Data being released for the first time by the Centers for Medicare & Medicaid Services show how billing varies not just between regions, but among hospitals in the same city.
The New York Times: Hospital Billing Varies Wildly, Government Data Shows
Data being released for the first time by the government on Wednesday shows that hospitals charge Medicare wildly differing amounts — sometimes 10 to 20 times what Medicare typically reimburses — for the same procedure, raising questions about how hospitals determine prices and why they differ so widely. The data for 3,300 hospitals, released by the federal Center for Medicare and Medicaid Services, shows wide variations not only regionally but among hospitals in the same area or city (Meier, McGinty and Creswell, 5/8).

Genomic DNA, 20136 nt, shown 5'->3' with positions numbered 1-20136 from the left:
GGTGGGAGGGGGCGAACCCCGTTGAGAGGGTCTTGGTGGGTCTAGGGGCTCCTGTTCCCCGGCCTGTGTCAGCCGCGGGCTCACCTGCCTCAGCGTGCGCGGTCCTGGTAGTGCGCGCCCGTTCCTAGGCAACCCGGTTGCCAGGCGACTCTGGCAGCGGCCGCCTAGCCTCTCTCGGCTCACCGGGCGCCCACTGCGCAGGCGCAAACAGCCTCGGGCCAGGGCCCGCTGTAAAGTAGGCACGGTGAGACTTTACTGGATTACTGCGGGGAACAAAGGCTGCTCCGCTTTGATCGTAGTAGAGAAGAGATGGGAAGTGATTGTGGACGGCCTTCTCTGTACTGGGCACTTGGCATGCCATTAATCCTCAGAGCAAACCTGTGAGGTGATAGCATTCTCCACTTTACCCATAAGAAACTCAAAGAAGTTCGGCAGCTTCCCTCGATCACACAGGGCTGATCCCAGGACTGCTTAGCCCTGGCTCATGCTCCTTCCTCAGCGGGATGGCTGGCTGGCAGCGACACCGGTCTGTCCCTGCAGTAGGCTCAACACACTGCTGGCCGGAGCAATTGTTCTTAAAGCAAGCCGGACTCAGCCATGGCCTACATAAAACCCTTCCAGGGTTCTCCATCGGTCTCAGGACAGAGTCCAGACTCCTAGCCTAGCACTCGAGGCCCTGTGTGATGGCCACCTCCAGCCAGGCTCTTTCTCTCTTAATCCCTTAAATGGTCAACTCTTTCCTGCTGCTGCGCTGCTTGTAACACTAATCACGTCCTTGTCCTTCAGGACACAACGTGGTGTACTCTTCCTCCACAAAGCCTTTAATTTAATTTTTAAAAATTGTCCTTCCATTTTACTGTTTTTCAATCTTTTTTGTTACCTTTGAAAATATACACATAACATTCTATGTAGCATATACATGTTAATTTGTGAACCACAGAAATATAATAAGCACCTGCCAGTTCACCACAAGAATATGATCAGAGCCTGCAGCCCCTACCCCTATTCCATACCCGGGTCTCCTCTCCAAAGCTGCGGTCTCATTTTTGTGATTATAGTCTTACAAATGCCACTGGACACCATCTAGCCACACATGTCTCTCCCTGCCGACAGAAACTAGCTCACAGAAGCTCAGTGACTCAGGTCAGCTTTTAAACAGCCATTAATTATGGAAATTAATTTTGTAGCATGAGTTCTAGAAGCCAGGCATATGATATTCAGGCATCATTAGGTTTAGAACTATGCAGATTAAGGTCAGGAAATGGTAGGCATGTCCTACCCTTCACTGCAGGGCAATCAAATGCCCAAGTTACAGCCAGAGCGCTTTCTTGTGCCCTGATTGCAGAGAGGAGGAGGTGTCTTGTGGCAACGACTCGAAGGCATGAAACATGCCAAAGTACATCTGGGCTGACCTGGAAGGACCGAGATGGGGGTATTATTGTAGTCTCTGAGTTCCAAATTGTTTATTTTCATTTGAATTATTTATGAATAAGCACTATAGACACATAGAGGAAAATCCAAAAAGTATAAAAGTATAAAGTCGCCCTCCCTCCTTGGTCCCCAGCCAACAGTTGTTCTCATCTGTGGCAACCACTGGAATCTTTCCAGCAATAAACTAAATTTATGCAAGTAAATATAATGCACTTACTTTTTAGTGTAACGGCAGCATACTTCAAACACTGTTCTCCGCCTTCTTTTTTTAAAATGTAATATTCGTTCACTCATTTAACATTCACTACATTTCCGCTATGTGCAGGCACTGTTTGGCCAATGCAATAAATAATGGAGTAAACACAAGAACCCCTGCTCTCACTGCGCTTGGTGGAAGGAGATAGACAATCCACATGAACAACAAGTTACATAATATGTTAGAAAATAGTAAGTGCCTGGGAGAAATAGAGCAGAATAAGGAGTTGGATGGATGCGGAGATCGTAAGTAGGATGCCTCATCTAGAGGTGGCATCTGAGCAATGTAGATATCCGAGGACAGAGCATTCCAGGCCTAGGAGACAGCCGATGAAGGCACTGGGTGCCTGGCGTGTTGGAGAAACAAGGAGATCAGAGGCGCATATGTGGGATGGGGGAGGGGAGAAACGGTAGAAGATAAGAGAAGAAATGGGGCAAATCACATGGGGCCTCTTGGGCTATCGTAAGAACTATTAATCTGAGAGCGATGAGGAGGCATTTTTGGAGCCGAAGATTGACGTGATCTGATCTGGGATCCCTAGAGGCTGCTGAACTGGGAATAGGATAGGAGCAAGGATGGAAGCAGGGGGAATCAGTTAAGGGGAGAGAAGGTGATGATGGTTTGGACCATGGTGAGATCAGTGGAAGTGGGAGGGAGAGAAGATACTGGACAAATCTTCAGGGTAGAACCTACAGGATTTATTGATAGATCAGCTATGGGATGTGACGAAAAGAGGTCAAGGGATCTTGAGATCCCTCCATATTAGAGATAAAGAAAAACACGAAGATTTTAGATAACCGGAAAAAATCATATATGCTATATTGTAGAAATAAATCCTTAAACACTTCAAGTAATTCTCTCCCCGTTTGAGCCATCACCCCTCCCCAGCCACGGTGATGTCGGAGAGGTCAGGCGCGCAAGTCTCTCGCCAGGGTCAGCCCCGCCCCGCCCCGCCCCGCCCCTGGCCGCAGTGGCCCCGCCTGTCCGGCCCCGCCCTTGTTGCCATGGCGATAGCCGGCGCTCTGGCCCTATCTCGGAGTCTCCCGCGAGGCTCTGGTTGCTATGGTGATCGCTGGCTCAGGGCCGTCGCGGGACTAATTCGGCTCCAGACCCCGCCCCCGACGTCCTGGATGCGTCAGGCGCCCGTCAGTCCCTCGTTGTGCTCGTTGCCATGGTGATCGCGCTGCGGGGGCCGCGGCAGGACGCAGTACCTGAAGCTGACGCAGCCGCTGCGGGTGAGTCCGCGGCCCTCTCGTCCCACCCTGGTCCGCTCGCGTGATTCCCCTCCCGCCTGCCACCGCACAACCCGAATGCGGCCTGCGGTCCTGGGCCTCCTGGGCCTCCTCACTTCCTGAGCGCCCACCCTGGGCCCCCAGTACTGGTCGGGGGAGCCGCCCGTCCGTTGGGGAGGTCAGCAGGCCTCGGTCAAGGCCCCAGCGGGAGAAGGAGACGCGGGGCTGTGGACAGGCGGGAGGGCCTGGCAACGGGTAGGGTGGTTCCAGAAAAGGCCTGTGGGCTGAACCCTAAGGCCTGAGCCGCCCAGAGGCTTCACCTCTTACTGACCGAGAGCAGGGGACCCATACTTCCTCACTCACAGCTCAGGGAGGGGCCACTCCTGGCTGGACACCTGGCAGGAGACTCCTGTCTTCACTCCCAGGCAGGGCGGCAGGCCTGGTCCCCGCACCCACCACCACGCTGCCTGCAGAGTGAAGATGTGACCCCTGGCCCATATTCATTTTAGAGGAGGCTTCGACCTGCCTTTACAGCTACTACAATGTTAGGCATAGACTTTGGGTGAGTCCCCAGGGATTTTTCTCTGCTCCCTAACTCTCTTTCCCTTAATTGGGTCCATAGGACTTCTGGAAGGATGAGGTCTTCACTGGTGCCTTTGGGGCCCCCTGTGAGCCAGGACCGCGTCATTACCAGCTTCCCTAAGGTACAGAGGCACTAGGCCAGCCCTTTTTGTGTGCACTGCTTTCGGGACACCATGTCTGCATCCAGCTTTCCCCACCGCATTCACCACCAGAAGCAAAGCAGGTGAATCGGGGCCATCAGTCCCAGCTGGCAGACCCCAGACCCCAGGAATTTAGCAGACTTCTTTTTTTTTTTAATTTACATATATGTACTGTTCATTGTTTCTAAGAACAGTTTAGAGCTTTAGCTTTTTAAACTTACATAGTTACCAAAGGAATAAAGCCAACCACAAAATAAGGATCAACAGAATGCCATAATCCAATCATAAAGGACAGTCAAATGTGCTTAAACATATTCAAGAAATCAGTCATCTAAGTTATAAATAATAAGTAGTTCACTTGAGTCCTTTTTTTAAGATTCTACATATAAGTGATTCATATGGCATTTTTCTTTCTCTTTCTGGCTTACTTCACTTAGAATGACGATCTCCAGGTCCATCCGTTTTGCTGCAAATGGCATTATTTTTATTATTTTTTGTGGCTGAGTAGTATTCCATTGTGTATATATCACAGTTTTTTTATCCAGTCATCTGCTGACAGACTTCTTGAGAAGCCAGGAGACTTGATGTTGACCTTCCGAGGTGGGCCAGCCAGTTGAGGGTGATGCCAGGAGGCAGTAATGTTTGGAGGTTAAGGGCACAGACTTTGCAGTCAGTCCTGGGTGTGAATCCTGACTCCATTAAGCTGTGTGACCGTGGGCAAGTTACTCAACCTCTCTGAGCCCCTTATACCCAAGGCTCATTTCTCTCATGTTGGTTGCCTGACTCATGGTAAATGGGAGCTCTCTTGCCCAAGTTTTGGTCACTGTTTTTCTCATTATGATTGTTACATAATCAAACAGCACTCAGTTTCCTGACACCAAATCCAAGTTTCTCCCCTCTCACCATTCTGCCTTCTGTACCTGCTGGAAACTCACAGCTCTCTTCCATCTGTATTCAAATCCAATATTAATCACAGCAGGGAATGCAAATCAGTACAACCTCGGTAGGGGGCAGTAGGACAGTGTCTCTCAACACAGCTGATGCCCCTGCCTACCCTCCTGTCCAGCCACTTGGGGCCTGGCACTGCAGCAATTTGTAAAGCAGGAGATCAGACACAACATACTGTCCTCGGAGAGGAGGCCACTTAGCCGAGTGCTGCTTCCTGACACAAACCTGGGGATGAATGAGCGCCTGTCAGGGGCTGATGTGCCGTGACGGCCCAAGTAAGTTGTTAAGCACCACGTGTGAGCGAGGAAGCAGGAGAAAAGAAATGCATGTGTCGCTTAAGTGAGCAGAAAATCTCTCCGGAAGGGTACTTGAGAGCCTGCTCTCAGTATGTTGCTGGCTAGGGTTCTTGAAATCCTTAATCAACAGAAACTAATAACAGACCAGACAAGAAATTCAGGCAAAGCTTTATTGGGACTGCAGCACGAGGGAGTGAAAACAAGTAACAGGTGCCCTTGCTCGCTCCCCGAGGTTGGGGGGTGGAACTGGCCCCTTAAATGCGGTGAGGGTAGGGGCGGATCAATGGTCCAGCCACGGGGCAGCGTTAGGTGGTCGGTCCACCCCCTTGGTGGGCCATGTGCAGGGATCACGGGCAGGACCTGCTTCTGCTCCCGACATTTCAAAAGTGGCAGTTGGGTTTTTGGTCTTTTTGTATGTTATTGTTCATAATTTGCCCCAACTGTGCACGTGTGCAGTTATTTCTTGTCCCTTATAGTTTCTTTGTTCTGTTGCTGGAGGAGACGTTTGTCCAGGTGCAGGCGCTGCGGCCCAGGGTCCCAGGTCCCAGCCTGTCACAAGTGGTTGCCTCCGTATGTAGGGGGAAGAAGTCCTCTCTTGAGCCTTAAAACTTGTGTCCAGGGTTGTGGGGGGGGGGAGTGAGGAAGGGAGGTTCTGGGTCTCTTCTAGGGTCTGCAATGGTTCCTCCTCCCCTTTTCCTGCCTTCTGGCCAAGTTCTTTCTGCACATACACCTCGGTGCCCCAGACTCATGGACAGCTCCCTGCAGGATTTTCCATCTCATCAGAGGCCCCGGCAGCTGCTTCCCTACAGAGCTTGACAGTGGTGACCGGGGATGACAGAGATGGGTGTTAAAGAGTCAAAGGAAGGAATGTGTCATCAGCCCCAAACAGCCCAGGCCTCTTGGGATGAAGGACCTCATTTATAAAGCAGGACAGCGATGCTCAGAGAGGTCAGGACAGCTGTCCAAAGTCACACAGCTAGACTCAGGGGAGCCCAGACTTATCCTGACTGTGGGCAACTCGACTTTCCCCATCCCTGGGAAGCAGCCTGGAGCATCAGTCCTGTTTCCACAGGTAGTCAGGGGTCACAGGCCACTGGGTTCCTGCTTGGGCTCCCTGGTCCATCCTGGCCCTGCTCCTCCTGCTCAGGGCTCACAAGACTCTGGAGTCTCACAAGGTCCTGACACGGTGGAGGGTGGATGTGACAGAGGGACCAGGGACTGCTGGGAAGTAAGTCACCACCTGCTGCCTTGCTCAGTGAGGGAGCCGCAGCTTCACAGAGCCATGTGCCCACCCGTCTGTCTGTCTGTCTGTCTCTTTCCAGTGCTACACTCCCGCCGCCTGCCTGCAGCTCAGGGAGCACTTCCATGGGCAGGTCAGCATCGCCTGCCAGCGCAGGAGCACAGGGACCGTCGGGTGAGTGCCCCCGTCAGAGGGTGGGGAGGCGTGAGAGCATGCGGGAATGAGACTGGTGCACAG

The Washington Post: One Hospital Charges $8,000 — Another, $38,000
Consumers on Wednesday will finally get some answers about one of modern life’s most persistent mysteries: how much medical care actually costs. For the first time, the federal government will release the prices that hospitals charge for the 100 most common inpatient procedures. Until now, these charges have been closely held by facilities that see a competitive advantage in shielding their fees from competitors. What the numbers reveal is a health-care system with tremendous, seemingly random variation in the costs of services (Kliff and Keating, 5/8).